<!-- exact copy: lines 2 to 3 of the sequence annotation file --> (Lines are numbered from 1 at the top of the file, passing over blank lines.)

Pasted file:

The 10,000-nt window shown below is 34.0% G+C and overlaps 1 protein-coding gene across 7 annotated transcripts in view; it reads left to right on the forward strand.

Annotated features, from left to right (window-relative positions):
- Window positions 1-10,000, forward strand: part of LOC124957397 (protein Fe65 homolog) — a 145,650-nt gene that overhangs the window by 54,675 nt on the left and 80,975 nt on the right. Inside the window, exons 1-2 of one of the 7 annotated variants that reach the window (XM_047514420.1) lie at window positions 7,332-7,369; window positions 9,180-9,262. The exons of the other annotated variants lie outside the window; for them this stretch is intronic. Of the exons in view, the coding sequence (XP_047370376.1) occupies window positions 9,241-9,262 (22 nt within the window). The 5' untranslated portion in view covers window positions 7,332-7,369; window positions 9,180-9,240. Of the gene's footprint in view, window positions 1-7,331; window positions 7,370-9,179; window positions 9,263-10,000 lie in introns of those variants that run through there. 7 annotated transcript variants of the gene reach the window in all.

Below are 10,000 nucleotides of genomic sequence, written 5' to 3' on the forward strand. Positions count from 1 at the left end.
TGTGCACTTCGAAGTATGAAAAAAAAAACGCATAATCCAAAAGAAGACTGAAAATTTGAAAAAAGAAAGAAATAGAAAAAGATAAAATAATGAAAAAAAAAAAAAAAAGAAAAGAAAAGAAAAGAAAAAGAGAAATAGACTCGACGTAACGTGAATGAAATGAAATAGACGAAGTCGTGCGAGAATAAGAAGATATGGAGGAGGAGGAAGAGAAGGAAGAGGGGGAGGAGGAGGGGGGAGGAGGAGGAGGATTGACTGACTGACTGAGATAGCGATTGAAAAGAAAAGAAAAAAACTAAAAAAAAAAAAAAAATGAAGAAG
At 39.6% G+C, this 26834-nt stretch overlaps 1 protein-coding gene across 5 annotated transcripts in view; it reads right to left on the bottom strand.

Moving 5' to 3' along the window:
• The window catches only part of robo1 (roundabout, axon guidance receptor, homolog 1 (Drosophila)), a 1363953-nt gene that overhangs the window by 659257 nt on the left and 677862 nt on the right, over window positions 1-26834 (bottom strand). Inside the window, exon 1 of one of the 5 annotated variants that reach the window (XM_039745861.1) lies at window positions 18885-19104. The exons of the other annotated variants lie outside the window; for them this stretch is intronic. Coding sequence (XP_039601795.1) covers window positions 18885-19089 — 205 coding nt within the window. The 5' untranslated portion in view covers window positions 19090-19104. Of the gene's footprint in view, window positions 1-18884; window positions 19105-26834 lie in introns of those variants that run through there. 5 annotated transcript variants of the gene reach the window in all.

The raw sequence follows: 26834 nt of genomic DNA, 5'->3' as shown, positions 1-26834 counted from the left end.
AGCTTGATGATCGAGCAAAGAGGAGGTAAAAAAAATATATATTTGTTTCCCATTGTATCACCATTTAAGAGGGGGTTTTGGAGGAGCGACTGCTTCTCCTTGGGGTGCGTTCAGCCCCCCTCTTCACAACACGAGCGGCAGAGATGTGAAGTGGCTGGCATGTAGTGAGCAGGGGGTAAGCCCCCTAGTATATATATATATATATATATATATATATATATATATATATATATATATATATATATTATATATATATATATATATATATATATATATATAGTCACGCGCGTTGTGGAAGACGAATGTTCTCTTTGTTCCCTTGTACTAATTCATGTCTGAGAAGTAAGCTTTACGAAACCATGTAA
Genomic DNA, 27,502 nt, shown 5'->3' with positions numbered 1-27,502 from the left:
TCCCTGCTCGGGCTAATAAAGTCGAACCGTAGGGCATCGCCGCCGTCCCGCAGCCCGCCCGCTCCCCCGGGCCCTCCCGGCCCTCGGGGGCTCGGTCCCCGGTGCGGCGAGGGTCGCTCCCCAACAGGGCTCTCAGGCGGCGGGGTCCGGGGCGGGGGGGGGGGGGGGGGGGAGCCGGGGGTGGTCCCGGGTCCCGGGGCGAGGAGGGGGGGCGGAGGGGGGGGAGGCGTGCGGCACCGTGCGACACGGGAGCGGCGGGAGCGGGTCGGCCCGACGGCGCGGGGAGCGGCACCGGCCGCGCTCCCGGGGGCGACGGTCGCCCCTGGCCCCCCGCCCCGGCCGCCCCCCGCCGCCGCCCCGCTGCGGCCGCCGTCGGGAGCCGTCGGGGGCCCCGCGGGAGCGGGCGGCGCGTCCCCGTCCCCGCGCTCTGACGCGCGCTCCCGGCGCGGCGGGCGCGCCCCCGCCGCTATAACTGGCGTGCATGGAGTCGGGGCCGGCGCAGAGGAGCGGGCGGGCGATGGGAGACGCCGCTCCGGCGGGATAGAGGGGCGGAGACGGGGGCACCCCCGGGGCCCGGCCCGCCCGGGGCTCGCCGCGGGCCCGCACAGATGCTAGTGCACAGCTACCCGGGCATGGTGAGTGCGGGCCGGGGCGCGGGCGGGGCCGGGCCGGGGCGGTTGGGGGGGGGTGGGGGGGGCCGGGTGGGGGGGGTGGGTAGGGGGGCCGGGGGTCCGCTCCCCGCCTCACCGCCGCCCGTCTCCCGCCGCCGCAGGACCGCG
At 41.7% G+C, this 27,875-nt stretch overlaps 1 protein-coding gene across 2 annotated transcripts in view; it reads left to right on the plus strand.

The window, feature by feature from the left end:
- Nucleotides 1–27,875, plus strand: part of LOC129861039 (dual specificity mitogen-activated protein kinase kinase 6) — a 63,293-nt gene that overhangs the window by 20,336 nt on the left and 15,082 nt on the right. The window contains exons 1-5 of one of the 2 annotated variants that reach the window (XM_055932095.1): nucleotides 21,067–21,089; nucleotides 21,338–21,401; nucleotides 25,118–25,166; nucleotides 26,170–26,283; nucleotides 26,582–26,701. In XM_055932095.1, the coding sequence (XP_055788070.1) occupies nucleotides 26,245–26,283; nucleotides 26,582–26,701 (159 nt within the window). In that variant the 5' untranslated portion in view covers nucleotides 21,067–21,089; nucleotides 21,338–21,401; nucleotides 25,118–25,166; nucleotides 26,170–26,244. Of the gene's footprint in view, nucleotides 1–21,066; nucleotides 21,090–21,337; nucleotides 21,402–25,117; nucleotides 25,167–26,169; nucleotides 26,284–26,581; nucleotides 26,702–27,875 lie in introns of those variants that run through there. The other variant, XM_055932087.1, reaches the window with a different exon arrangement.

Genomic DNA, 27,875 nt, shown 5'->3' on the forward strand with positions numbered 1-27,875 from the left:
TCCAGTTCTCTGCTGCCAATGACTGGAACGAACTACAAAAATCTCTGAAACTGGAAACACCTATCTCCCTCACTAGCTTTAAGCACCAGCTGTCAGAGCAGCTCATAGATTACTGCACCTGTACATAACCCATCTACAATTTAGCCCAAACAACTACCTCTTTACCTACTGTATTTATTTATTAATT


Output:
Annotated features, from left to right (window-relative positions):
- Window positions 1-10,000, forward strand: part of LOC124957397 (protein Fe65 homolog) — a 145,650-nt gene that overhangs the window by 54,675 nt on the left and 80,975 nt on the right. Inside the window, exons 1-2 of one of the 7 annotated variants that reach the window (XM_047514420.1) lie at window positions 7,332-7,369; window positions 9,180-9,262. The exons of the other annotated variants lie outside the window; for them this stretch is intronic. Of the exons in view, the coding sequence (XP_047370376.1) occupies window positions 9,241-9,262 (22 nt within the window). The 5' untranslated portion in view covers window positions 7,332-7,369; window positions 9,180-9,240. Of the gene's footprint in view, window positions 1-7,331; window positions 7,370-9,179; window positions 9,263-10,000 lie in introns of those variants that run through there. 7 annotated transcript variants of the gene reach the window in all.